So far, we are not detecting new cases of Zika.

  • Beth Murphy:

    She also says within three weeks of the hurricane, her department sent Zika samples to the CDC lab in Atlanta for analysis.

    But, in an e-mail, CDC officials refuted that, saying: "The Puerto Rico Health Department didn't send Zika tests to the CDC after Hurricane Maria."

  • Dr. Carmen Zorrilla:

    There was no Zika testing done since September 2017, since the hurricane. So we have no way of knowing if we are still having transmission or not.

  • Beth Murphy:

    Doctors began questioning why the Health Department was misrepresenting the Zika response and risk.

    Dr. Alberto De La Vega is chief of the high-risk pregnancy unit at University Hospital.

  • Dr. Alberto De La Vega:

    This is an island with a lot of economic problems. Zika is bad business. So the economic burden is huge.

  • Beth Murphy:

    Physicians say they fear the Puerto Rican government is more interested in protecting tourism than public health. There's even evidence that the hurricane created more breeding grounds for mosquitos.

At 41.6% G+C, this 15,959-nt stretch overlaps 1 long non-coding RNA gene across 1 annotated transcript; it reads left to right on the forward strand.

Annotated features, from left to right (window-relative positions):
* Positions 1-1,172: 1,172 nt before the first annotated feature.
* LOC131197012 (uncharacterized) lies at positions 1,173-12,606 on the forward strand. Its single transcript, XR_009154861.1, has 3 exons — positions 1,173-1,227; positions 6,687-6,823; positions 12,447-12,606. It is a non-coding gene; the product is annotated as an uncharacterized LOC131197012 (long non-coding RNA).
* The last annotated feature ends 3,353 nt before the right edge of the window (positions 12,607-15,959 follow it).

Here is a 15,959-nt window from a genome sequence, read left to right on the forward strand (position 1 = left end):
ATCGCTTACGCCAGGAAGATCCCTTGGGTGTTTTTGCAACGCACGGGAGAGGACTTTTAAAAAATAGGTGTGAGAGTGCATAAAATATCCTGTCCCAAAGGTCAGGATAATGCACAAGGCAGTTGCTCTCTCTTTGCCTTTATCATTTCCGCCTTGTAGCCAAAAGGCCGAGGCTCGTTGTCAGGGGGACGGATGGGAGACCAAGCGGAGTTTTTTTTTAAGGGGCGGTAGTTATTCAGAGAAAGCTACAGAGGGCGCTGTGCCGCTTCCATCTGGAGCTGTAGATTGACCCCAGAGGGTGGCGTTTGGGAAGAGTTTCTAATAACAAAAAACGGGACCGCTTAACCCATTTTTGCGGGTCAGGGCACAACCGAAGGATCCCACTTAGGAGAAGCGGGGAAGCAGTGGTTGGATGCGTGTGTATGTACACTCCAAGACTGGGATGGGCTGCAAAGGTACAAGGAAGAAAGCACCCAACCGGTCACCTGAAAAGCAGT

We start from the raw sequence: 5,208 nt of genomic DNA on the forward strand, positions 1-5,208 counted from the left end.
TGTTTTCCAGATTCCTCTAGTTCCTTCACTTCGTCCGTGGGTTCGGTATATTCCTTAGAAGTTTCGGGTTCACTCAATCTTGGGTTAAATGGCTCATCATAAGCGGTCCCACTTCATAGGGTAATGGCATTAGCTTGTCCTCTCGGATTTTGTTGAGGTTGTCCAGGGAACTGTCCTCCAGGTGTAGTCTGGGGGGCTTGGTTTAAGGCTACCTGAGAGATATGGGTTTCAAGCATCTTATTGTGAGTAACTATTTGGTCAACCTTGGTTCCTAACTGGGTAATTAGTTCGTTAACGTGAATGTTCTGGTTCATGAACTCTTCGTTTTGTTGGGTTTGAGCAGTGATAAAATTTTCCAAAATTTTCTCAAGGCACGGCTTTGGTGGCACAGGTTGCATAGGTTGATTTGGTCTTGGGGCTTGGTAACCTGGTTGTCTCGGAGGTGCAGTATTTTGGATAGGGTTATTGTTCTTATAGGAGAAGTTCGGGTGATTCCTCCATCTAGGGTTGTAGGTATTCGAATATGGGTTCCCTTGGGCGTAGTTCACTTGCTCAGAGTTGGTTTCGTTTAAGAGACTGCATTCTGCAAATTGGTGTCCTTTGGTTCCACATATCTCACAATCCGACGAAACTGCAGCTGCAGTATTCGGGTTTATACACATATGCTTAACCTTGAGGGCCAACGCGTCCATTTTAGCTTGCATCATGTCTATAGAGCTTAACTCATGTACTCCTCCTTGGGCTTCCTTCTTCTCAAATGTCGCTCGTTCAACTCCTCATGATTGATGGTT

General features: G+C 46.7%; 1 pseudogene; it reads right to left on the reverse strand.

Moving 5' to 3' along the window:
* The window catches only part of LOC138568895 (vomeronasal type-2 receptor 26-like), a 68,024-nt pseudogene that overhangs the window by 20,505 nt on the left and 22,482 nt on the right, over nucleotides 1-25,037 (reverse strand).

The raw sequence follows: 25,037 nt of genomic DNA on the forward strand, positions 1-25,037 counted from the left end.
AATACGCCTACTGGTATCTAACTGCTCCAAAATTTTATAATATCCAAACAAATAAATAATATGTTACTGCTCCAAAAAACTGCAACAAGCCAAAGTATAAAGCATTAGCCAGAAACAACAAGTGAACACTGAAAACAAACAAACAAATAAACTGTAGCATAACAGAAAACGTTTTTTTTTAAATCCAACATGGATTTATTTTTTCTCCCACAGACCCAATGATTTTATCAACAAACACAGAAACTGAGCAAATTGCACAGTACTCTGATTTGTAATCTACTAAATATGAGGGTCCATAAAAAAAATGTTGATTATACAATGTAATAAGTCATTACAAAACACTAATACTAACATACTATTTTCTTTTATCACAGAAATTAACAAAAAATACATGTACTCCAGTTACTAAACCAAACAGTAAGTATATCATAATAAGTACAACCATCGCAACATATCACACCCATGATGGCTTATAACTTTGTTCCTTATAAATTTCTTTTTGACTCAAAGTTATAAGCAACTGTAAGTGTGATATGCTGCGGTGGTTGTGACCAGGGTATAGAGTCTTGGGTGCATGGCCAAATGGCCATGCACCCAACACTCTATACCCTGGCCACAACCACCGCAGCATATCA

Scientists from a private research group placed mosquito traps around San Juan neighborhoods. If they catch more than three of the Zika-carrying species per trap, the Zika risk is considered significant.

    Scientist Marian Ortiz says these days when they study what's in the traps, the numbers are three times that.

  • Dr. Marian Ortiz:

    There were more breeding sites because of the debris from the hurricane. And so we saw places where we never saw larvae before. Because of the rain, there were many more breeding sites now available.

  • Beth Murphy:

    With public health officials claiming no new cases on the island, Dr. Zorrilla took matters into her own hands. She teamed up with the CDC to start a new testing program for pregnant women.

  • Dr. Carmen Zorrilla:

    We're going to testing to all the pregnant women in our clinic during every trimester.

    I hope it's gone. I would love to have not to work with it. I want to be ready. I want the evidence. If there's no Zika, fantastic. If there's Zika, let's work on this.

  • Beth Murphy:

    With a team of doctors, she continued testing through spring, summer and now into the fall, with alarming results.

    The percentage of pregnant women testing positive for Zika today is almost as high as it was at the height of the epidemic in 2016. In this new study of 280 women, 9 percent tested positive.

    When Stefan's family celebrated his first birthday, they decided on a superhero theme and dressed him like Clark Kent.

  • Valerie Rodriguez:

    He's our little superhero. He's amazing.

  • Beth Murphy:

    For Stefan, there is no cure. For the rest of the population, there is no vaccine; 26,000 births are expected this year, with no formal Zika testing program in place.

    For the "PBS NewsHour," I'm Beth Murphy in San Juan, Puerto Rico.